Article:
It’s anybody’s guess where the fiscal slope talks are going after today’s leadership session, but today marks the end of the first week of the lame duck session in Congress. What exactly got done?
Well, the Senate confirmed a director for the FDIC for the first time since Sheila Bair left 16 months ago. The Senate also held exactlythree roll call votes on two pieces of legislation. They cleared a sportsmen’s bill mostly aimed at boosting the electoral hopes of Jon Tester after the fact, and they rejected a cybersecurity bill that Republicans already blocked once before the session. So that would be no movement on the critical items for the lame duck, including the farm bill, tax extenders, postal service reform, an AMT patch and some response to the disaster caused by Superstorm Sandy. The Senate did finish off a couple other bills by voice vote, including a 10-years-in-the-making whistleblower protection bill and a bill that gives a cost of living adjustment for veterans benefits.
How about on the House side? Anything? Well, they held a whopping five roll call votes this week, on a total of three bills. You’ll be pleased to know that the Mark Twain Commemorative Coin Act passed 370-19, as well as a bill “streamlining claims processing” for federal employees. The signature bill of the week concerned permanent trade relations status for Russia.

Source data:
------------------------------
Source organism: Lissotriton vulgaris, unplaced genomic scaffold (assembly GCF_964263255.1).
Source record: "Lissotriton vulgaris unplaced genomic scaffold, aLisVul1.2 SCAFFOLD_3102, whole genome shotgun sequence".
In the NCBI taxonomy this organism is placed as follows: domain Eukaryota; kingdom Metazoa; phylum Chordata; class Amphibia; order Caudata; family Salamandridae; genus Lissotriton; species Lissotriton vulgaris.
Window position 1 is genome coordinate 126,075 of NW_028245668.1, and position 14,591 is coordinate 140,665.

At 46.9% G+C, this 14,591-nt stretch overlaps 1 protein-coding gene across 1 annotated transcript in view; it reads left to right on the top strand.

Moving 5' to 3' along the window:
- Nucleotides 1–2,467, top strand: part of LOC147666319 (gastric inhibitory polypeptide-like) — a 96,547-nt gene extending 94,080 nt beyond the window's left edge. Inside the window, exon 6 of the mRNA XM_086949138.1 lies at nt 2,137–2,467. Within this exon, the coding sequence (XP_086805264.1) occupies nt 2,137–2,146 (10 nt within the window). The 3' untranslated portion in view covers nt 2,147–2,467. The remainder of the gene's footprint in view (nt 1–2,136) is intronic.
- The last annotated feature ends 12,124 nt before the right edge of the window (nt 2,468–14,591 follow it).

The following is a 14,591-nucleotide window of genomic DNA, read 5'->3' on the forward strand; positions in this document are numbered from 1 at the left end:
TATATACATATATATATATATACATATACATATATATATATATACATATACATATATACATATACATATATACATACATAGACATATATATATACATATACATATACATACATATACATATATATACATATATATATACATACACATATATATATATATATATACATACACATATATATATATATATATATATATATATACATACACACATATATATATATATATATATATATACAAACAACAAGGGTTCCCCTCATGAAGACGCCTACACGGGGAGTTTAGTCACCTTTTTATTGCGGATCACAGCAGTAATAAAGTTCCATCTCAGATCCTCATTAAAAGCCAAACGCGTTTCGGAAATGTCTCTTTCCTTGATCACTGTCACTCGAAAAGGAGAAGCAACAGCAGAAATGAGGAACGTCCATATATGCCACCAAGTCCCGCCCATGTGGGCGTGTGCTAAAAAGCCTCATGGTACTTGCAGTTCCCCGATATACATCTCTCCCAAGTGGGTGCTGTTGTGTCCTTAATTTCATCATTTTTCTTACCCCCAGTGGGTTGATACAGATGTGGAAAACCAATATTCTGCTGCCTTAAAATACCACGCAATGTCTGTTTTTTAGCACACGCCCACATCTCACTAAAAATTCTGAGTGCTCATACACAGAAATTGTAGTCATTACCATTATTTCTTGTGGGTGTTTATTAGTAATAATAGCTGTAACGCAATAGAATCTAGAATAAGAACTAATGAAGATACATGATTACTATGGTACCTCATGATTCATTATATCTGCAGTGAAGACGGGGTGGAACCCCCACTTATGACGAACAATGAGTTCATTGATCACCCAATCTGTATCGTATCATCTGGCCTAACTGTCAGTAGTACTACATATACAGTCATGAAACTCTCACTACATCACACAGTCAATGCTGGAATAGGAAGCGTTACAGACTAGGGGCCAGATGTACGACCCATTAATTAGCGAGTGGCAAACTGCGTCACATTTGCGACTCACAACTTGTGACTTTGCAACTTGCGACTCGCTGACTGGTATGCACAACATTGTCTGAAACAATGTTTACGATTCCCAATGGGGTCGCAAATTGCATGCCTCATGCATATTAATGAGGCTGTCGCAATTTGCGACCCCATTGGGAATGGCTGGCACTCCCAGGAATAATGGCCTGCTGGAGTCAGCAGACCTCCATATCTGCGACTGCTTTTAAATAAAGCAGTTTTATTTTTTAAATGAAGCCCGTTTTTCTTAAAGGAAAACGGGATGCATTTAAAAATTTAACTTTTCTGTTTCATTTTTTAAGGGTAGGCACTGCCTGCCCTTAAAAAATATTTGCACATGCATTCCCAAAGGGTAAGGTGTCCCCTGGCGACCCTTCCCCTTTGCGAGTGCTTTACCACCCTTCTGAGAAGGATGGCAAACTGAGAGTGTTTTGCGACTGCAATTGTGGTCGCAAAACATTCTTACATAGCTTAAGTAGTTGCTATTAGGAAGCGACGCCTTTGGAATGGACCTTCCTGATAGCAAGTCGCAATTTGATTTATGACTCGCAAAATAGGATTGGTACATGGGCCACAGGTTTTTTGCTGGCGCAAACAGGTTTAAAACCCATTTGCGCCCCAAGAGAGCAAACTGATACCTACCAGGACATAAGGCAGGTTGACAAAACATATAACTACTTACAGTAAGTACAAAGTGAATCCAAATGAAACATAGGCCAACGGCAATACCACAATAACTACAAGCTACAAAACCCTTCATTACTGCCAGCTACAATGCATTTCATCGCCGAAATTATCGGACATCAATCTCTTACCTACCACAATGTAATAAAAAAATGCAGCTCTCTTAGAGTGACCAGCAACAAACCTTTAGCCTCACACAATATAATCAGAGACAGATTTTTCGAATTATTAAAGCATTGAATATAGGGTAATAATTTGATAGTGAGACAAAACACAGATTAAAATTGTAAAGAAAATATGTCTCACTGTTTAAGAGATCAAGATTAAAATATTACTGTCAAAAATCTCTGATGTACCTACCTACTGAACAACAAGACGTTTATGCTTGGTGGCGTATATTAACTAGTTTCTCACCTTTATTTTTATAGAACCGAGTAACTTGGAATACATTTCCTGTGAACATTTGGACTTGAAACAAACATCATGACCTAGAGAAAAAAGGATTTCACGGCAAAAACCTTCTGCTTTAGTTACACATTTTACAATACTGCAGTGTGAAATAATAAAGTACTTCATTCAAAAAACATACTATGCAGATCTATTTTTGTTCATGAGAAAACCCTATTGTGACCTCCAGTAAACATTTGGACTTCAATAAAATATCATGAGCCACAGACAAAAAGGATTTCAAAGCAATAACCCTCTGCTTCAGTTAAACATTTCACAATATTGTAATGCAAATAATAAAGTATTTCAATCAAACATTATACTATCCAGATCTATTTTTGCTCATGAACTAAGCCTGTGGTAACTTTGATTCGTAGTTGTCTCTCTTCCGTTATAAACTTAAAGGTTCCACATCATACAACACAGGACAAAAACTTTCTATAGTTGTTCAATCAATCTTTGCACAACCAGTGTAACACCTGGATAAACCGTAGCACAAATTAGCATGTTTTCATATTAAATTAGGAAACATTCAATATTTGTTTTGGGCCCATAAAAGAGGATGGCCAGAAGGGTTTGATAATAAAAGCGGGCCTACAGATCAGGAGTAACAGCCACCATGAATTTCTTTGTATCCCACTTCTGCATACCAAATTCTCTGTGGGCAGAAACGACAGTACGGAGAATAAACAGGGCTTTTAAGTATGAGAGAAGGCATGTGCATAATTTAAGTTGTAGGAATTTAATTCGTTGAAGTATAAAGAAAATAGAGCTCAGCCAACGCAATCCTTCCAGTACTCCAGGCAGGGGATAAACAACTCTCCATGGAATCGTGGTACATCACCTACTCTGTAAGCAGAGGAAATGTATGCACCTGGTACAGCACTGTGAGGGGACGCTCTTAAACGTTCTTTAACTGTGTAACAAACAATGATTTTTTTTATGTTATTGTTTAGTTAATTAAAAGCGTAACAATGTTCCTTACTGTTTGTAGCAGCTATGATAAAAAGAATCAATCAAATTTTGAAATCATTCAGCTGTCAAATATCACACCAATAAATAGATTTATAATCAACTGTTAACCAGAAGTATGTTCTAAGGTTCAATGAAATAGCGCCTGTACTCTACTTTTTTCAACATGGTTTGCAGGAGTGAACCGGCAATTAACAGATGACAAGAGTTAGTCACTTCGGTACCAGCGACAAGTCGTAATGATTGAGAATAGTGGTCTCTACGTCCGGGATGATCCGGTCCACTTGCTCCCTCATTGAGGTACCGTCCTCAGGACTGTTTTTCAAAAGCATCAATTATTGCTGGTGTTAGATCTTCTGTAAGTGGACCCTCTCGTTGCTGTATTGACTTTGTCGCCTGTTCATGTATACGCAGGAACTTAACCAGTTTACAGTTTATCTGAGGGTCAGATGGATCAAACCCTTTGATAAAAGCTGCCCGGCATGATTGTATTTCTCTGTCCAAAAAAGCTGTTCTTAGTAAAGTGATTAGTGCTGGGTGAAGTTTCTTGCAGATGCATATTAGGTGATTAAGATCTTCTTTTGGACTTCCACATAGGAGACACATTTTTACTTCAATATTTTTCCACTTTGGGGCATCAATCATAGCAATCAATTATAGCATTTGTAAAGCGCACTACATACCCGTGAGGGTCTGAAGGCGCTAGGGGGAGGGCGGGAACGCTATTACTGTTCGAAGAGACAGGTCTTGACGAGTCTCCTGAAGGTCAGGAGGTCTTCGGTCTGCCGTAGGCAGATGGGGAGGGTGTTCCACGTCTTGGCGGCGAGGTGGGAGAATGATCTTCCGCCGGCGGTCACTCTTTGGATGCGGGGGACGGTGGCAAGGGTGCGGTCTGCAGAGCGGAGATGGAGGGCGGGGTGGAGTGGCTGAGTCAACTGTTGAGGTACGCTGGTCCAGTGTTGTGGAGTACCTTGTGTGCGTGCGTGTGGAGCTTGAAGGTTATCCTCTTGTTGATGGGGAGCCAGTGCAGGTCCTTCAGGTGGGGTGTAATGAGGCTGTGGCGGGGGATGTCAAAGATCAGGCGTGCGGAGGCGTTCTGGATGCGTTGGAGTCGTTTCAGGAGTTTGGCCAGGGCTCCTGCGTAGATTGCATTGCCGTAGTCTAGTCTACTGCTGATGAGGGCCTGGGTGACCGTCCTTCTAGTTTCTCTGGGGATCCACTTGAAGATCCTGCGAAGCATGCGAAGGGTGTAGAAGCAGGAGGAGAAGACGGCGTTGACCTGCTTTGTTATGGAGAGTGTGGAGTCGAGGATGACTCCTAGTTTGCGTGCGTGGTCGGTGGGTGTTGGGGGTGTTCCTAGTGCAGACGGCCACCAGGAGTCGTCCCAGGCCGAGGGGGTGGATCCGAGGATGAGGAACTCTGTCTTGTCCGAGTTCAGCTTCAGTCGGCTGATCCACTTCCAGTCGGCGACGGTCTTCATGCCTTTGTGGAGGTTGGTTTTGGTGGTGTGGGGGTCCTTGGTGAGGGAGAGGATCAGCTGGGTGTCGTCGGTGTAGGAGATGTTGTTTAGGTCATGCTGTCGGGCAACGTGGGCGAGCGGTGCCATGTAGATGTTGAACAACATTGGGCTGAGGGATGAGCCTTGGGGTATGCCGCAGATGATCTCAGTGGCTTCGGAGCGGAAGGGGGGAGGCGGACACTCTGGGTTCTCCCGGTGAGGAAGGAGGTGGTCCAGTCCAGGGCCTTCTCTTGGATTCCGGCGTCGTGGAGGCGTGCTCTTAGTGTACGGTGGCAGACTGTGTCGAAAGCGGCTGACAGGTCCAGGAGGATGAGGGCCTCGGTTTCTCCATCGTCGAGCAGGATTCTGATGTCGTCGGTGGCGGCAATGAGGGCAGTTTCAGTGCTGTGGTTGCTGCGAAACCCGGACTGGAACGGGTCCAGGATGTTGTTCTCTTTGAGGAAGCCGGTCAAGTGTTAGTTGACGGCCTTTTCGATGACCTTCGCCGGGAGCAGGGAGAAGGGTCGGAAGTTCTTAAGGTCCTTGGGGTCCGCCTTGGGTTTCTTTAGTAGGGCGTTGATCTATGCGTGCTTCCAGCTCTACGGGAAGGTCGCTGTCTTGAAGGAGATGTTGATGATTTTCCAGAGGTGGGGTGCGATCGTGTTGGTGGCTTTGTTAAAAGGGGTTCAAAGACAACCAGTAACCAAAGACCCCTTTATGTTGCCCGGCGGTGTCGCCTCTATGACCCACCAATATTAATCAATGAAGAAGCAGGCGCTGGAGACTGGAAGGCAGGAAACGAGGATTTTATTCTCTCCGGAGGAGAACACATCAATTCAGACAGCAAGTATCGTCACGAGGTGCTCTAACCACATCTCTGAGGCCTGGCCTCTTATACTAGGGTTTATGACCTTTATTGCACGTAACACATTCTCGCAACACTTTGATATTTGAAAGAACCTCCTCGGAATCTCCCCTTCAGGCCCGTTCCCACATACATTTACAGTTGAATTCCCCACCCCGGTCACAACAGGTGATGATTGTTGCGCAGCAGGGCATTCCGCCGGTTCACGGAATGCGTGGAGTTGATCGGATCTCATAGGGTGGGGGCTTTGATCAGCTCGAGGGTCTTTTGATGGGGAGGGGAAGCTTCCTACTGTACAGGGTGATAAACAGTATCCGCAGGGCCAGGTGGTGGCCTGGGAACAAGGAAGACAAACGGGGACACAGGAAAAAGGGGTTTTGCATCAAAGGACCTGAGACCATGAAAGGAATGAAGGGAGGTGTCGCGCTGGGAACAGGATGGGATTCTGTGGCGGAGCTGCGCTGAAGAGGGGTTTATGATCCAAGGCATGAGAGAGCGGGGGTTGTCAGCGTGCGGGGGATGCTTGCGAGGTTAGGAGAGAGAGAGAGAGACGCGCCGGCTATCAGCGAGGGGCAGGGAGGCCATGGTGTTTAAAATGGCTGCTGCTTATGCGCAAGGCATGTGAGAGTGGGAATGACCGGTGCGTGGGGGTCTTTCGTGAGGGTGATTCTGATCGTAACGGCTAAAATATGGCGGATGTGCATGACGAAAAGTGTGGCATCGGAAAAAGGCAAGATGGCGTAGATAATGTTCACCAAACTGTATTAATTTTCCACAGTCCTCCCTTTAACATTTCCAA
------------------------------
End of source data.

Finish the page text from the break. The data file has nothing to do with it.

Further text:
On bigger items like the Violence Against Women Act, House Republicans remain stubbornly opposed to compromise:
House GOP leaders aren’t yielding to a bipartisan coalition of Senate leaders demanding they extend the protections of the Violence Against Women Act — an anti-domestic abuse bill that was first passed with broad support in 1994 but hit a brick wall of Republican opposition earlier this year.
“Nothing has changed,” a senior GOP aide told TPM. “The House has passed a bill, we are ready to move to conference, and the Speaker has announced his conferees. We are waiting on Senate Democrats to follow suit and act.”
The Senate passed a bipartisan version of VAWA with 68 votes that expands its provisions on tribal lands, to undocumented immigrants and members of the LGBT community. All of which is verboten to the House GOP.
So you’ll be happy to know that Congress is working just as hard at doing nothing on ancillary issues as it is on preventing a flood of austerity in the coming year.